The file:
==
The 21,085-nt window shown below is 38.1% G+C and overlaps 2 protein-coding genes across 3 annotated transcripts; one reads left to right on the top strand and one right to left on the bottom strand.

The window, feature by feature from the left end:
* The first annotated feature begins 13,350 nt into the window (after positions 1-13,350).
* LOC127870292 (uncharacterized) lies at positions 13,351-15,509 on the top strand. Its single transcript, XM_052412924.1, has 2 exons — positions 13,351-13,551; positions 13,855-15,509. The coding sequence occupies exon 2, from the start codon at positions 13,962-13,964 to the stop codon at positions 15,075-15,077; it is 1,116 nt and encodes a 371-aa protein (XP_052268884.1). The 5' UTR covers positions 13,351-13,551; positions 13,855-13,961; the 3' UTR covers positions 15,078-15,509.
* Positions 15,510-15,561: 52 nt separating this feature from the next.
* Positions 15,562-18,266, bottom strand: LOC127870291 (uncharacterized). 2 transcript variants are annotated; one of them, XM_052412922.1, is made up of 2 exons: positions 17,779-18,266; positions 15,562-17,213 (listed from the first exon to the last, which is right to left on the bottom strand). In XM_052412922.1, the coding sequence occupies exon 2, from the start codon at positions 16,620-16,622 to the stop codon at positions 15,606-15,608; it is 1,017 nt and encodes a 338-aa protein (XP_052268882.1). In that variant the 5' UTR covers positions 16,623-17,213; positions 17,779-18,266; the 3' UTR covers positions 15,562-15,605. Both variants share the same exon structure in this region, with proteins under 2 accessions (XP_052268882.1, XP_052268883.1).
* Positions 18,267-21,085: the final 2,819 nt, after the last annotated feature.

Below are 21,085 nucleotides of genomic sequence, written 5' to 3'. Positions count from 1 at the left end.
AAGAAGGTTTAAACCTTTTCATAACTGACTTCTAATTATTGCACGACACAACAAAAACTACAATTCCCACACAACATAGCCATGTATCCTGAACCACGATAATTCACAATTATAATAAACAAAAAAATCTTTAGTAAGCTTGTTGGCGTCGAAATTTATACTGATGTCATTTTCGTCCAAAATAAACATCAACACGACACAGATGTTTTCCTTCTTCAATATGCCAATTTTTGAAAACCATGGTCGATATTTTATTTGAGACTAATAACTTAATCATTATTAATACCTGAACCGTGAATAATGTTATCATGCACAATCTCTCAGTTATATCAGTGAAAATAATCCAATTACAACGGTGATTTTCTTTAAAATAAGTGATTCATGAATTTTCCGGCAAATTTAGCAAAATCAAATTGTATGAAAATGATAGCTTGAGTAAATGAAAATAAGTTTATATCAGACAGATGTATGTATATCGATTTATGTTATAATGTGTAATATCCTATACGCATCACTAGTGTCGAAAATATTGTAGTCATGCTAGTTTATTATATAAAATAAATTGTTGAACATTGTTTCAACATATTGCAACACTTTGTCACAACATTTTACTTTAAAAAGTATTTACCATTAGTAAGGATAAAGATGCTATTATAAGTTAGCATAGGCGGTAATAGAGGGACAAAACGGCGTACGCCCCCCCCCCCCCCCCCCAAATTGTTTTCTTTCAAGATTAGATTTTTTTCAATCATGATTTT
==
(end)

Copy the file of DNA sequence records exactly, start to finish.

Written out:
The 21,085-nt window shown below is 38.1% G+C and overlaps 2 protein-coding genes across 3 annotated transcripts; one reads left to right on the top strand and one right to left on the bottom strand.

The window, feature by feature from the left end:
* The first annotated feature begins 13,350 nt into the window (after positions 1-13,350).
* LOC127870292 (uncharacterized) lies at positions 13,351-15,509 on the top strand. Its single transcript, XM_052412924.1, has 2 exons — positions 13,351-13,551; positions 13,855-15,509. The coding sequence occupies exon 2, from the start codon at positions 13,962-13,964 to the stop codon at positions 15,075-15,077; it is 1,116 nt and encodes a 371-aa protein (XP_052268884.1). The 5' UTR covers positions 13,351-13,551; positions 13,855-13,961; the 3' UTR covers positions 15,078-15,509.
* Positions 15,510-15,561: 52 nt separating this feature from the next.
* Positions 15,562-18,266, bottom strand: LOC127870291 (uncharacterized). 2 transcript variants are annotated; one of them, XM_052412922.1, is made up of 2 exons: positions 17,779-18,266; positions 15,562-17,213 (listed from the first exon to the last, which is right to left on the bottom strand). In XM_052412922.1, the coding sequence occupies exon 2, from the start codon at positions 16,620-16,622 to the stop codon at positions 15,606-15,608; it is 1,017 nt and encodes a 338-aa protein (XP_052268882.1). In that variant the 5' UTR covers positions 16,623-17,213; positions 17,779-18,266; the 3' UTR covers positions 15,562-15,605. Both variants share the same exon structure in this region, with proteins under 2 accessions (XP_052268882.1, XP_052268883.1).
* Positions 18,267-21,085: the final 2,819 nt, after the last annotated feature.

Below are 21,085 nucleotides of genomic sequence, written 5' to 3'. Positions count from 1 at the left end.
AAGAAGGTTTAAACCTTTTCATAACTGACTTCTAATTATTGCACGACACAACAAAAACTACAATTCCCACACAACATAGCCATGTATCCTGAACCACGATAATTCACAATTATAATAAACAAAAAAATCTTTAGTAAGCTTGTTGGCGTCGAAATTTATACTGATGTCATTTTCGTCCAAAATAAACATCAACACGACACAGATGTTTTCCTTCTTCAATATGCCAATTTTTGAAAACCATGGTCGATATTTTATTTGAGACTAATAACTTAATCATTATTAATACCTGAACCGTGAATAATGTTATCATGCACAATCTCTCAGTTATATCAGTGAAAATAATCCAATTACAACGGTGATTTTCTTTAAAATAAGTGATTCATGAATTTTCCGGCAAATTTAGCAAAATCAAATTGTATGAAAATGATAGCTTGAGTAAATGAAAATAAGTTTATATCAGACAGATGTATGTATATCGATTTATGTTATAATGTGTAATATCCTATACGCATCACTAGTGTCGAAAATATTGTAGTCATGCTAGTTTATTATATAAAATAAATTGTTGAACATTGTTTCAACATATTGCAACACTTTGTCACAACATTTTACTTTAAAAAGTATTTACCATTAGTAAGGATAAAGATGCTATTATAAGTTAGCATAGGCGGTAATAGAGGGACAAAACGGCGTACGCCCCCCCCCCCCCCCCCCAAATTGTTTTCTTTCAAGATTAGATTTTTTTCAATCATGATTTT